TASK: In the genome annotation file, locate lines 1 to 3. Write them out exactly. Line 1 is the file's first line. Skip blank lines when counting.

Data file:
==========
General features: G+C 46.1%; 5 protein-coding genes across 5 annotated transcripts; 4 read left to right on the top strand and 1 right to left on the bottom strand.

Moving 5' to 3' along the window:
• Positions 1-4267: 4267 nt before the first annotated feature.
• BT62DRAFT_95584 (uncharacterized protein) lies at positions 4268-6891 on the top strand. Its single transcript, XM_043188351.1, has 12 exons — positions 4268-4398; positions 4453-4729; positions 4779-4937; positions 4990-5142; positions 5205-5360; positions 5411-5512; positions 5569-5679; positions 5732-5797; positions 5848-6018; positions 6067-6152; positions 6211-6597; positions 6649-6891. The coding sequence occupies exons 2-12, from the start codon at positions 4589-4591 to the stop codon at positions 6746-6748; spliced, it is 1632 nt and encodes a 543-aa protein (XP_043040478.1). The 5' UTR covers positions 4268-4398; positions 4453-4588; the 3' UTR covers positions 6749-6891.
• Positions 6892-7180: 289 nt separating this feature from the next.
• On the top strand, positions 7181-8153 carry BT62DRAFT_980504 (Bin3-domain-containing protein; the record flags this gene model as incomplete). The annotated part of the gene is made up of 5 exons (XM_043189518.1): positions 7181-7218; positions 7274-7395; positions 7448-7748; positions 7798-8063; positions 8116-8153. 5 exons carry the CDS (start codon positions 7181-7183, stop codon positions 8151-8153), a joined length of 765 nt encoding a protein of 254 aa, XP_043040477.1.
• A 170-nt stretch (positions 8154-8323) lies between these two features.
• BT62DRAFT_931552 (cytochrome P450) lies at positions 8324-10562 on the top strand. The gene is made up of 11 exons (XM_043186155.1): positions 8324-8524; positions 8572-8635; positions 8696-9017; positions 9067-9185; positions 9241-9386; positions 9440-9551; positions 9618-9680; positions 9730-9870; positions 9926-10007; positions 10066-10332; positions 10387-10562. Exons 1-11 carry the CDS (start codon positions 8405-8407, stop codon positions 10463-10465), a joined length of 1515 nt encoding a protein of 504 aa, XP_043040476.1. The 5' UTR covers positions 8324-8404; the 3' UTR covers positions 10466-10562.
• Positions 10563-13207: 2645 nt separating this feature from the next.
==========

General features: G+C 46.1%; 5 protein-coding genes across 5 annotated transcripts; 4 read left to right on the top strand and 1 right to left on the bottom strand.

Moving 5' to 3' along the window:
• Positions 1-4267: 4267 nt before the first annotated feature.